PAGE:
The island is several miles, both long and wide, and according to Inca and Aymara lore, is the birthplace of the Sun. It’s divided into South and North sides, with a smaller village, Challapampa, the center of commerce in the north. The place is essentially a predominantly barren mountain sticking up out of Lake Titicaca, with various high points at around 13,000 feet above sea level, and roughly 1000 feet above the lake. While there is a dirt road network covering the island, no vehicles are allowed anywhere, meaning everything is done on foot, or occasionally via donkey.
While there is certainly a downside to not have vehicles zipping around- the lack of noise, hustle and bustle creates both a tranquil and peaceful environment. When combined with amazing views of sunsets (and Peru) off to the west and the magnificent high peaks of the Cordillera Real to the east, an inexplicable and intriguing sort of inter-connectedness seems to exist.
After a couple of days, it was time for us to leave. As I checked out, I looked over and took note of the cardboard still covering the windowless hole, and I felt a bit of a hollow spot. I’d been hoping to leave, with it having been taken care of in a permanent way. But, it appeared that wasn’t going to be the case and so, I resigned myself to that.
I picked up my pack and began the walk down to the dock to catch the early afternoon boat back to Copacabana. As I left, my initial thoughts were mostly about how sorry I was that the window issue was not yet resolved, but soon began thinking about the upcoming logistics for the journey on back to La Paz. I walked a few hundred yards to the west along the main road, which meandered along the ridge top, and then made an abrupt left turn and began quickly descending toward the lake on more of a trail. Shortly after making the turn, I began to hear a tune being whistled, from somewhere off in the distance down below. It was almost startling the way its crispness and lightness contrasted with something, although I couldn’t say what that was. There were no persistent or annoying town sounds to compare it to, but I somehow got it into my mind that it was a sound I was meant to hear. It was almost like a wake-up call of some sort and grew louder as I kept walking and I found myself smiling every time the refrain was reached and repeated. After hearing just a few minutes of the melody, I began to hum it under my breath and began to anxiously await the pause that invariably led into that refrain.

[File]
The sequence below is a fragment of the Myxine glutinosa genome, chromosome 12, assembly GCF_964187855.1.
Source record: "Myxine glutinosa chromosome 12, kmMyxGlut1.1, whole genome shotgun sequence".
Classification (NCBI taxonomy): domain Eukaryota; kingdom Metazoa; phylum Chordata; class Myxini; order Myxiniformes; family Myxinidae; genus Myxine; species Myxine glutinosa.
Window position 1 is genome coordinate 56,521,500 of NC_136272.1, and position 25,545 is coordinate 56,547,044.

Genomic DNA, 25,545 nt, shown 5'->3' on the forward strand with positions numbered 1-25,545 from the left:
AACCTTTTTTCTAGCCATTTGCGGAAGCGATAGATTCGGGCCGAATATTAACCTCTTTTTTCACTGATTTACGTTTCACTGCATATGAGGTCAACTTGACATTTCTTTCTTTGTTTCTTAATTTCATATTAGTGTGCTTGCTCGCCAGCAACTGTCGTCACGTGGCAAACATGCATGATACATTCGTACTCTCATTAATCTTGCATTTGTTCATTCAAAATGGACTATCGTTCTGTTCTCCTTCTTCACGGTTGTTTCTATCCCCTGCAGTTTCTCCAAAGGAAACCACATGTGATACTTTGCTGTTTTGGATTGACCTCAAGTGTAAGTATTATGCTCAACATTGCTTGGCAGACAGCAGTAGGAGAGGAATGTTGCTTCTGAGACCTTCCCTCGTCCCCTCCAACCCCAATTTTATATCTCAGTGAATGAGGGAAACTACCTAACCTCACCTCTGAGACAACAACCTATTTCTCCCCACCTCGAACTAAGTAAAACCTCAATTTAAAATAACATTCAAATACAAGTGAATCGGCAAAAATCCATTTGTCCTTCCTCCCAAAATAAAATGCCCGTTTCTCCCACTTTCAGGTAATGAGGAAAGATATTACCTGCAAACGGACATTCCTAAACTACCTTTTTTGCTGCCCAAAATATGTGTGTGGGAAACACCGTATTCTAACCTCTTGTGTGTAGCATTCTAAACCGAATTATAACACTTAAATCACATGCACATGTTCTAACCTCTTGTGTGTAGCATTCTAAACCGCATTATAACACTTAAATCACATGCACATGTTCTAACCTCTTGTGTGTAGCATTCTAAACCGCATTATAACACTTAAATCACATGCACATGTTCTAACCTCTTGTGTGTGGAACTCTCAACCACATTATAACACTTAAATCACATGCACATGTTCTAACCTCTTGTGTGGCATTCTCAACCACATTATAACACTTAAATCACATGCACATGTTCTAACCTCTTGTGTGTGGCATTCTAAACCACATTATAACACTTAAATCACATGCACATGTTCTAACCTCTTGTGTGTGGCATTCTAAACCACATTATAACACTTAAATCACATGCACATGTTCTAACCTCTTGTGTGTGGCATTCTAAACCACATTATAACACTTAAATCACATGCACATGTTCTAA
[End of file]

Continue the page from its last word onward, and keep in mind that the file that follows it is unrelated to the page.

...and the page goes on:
It just kept getting louder and I knew I was getting closer to it to the further I walked. And then suddenly, it was there. I rounded another corner and was passed by a rough looking younger man, whistling away for all it was worth. He nodded as he passed, but mostly seemed focused on something further up the road. He had a big smile on his face, a bounce in his step, was just whistling away as he walked and I saw that he was carrying a piece of glass under his arm, mostly wrapped in newspaper. And with that, a smile came to my own face, I put the window situation to rest and walked on down the trail, content that things were good on the Isla del Sol.